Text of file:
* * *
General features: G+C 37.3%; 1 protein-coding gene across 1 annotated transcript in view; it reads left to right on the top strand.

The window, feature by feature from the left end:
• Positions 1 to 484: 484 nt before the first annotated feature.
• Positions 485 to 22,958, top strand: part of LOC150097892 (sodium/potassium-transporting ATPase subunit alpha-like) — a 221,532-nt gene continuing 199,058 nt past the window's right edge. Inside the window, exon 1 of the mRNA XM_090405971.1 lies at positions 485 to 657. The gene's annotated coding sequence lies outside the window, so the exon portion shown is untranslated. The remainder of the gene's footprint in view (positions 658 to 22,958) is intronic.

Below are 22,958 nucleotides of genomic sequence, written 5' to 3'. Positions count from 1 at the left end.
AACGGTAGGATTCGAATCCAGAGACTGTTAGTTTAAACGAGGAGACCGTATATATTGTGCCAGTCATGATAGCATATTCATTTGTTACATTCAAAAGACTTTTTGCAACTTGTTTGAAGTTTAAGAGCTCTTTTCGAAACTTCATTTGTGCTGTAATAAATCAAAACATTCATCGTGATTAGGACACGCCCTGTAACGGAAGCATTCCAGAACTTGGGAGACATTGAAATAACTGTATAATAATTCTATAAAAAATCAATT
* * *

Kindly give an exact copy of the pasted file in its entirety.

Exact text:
General features: G+C 37.3%; 1 protein-coding gene across 1 annotated transcript in view; it reads left to right on the top strand.

The window, feature by feature from the left end:
• Positions 1 to 484: 484 nt before the first annotated feature.
• Positions 485 to 22,958, top strand: part of LOC150097892 (sodium/potassium-transporting ATPase subunit alpha-like) — a 221,532-nt gene continuing 199,058 nt past the window's right edge. Inside the window, exon 1 of the mRNA XM_090405971.1 lies at positions 485 to 657. The gene's annotated coding sequence lies outside the window, so the exon portion shown is untranslated. The remainder of the gene's footprint in view (positions 658 to 22,958) is intronic.

Below are 22,958 nucleotides of genomic sequence, written 5' to 3'. Positions count from 1 at the left end.
AACGGTAGGATTCGAATCCAGAGACTGTTAGTTTAAACGAGGAGACCGTATATATTGTGCCAGTCATGATAGCATATTCATTTGTTACATTCAAAAGACTTTTTGCAACTTGTTTGAAGTTTAAGAGCTCTTTTCGAAACTTCATTTGTGCTGTAATAAATCAAAACATTCATCGTGATTAGGACACGCCCTGTAACGGAAGCATTCCAGAACTTGGGAGACATTGAAATAACTGTATAATAATTCTATAAAAAATCAATT